The future of public health: Surveillance cameras and drones that protect human lives
Everything is accelerating.
In 1965, Gordon Moore, the co-founder of Intel, noticed that the number of transistors in integrated circuits was doubling every 18 months. Costs remained the same, but performance doubled every 18 months. The name for this predictive heuristic is “Moore’s Law.”
Since that time, 65 years have passed. The costs of the computers inside smartphones are one thousand times cheaper and one million times more performative.
In 2021, the speed of this technological innovation will likely continue to accelerate at an exponential pace.
From this perspective, the future of public health may be one where it is commonplace to have next-generation human sensors that make use of drones, robots, and a city’s surveillance cameras.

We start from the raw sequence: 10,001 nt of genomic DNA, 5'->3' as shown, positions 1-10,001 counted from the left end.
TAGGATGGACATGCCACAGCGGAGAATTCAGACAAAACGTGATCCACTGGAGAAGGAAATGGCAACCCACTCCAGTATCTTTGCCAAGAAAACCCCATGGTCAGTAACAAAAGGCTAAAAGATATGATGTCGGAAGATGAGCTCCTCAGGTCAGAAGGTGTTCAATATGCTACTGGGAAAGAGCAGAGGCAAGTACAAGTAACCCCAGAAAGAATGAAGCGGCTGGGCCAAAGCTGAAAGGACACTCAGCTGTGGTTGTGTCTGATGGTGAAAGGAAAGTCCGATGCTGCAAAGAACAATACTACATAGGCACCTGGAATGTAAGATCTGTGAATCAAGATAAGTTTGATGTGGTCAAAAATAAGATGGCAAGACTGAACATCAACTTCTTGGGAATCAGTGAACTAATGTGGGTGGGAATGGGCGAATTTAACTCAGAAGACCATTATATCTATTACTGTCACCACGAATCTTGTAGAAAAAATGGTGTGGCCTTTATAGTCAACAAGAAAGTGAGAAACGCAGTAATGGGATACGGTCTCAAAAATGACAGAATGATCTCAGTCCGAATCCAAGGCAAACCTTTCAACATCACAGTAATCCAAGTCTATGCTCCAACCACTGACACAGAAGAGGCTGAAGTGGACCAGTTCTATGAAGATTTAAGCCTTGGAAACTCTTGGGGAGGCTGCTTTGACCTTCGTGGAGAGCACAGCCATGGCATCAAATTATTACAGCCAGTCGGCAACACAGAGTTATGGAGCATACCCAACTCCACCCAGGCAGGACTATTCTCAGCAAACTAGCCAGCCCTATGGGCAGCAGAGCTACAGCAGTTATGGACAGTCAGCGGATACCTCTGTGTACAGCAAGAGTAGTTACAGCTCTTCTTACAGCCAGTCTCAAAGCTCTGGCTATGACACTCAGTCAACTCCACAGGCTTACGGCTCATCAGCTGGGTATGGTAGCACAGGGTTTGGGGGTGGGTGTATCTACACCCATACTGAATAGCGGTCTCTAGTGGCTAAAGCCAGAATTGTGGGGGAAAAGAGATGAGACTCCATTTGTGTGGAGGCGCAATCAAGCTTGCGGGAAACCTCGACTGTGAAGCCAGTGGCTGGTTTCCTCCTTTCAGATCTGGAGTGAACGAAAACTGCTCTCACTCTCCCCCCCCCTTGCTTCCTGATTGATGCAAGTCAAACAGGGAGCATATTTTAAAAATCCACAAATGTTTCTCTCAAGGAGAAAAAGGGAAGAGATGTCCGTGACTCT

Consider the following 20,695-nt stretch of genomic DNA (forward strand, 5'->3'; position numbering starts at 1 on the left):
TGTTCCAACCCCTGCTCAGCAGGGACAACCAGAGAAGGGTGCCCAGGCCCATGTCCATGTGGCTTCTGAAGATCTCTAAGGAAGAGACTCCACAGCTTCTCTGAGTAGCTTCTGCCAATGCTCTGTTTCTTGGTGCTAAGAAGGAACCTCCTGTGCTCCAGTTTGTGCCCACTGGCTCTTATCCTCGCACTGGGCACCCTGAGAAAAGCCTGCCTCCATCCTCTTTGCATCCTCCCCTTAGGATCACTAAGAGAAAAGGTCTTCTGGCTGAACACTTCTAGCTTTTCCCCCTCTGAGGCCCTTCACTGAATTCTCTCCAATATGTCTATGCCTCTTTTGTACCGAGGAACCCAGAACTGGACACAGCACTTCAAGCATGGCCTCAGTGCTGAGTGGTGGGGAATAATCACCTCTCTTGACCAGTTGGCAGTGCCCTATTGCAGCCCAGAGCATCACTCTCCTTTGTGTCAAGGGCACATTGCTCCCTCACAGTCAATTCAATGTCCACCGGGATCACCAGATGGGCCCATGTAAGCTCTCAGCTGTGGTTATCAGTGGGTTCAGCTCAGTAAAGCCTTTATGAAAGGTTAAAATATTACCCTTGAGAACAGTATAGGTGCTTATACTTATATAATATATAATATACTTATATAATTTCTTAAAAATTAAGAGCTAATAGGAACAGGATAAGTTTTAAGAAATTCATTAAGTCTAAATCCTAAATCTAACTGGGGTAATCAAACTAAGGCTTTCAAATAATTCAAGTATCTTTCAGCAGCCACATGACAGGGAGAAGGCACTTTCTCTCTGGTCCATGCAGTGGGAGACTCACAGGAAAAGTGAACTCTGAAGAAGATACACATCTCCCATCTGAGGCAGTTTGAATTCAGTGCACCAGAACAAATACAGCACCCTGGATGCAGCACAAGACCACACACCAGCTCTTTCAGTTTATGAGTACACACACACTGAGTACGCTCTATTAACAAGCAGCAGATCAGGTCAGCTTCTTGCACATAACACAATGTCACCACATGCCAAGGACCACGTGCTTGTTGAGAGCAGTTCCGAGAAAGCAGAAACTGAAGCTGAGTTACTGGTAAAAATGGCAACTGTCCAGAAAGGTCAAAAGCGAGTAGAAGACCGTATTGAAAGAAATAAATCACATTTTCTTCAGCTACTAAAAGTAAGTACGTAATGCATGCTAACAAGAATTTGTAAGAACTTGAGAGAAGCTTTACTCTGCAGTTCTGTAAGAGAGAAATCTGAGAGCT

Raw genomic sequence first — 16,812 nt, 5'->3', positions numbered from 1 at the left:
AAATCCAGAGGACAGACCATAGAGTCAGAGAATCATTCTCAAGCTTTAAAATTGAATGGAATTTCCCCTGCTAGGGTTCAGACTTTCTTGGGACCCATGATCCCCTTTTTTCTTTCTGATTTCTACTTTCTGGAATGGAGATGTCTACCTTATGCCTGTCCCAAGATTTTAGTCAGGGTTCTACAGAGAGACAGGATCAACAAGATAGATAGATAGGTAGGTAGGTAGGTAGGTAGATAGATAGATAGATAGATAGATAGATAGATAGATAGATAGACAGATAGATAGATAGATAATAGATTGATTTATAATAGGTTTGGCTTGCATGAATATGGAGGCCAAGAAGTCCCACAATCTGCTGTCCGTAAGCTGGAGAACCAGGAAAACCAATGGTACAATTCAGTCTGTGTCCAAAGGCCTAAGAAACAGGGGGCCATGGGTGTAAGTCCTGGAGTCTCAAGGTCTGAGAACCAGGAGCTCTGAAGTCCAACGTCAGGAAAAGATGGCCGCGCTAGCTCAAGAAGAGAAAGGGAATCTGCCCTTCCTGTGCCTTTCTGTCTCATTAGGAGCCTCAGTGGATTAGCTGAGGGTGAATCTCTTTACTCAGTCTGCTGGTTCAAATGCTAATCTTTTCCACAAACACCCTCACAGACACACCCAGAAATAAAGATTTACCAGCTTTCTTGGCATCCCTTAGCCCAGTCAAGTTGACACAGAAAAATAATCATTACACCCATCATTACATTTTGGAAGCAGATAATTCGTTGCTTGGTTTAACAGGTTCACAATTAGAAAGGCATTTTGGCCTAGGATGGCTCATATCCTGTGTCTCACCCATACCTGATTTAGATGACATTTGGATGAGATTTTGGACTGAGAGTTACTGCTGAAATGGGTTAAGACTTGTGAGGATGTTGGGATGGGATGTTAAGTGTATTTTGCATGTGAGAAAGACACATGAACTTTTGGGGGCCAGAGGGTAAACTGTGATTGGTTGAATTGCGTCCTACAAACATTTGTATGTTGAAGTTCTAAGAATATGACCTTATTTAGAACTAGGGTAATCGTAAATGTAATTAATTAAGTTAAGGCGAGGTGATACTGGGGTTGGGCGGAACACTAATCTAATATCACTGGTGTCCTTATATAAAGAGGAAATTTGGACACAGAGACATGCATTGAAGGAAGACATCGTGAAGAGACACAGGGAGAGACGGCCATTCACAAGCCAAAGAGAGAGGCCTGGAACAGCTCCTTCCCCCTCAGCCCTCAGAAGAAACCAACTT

Currently, automated temperature checks are performed at hotel entrances and other such locations. In the future, however, any surveillance camera will be able to measure the blood oxygen concentrations and general physical conditions of passersby.
Information from these surveillance cameras and reception robots will then be compared with personal clinical records stored in an advanced future version of the Individual Number Card. A future with such innovations is not an impossibility.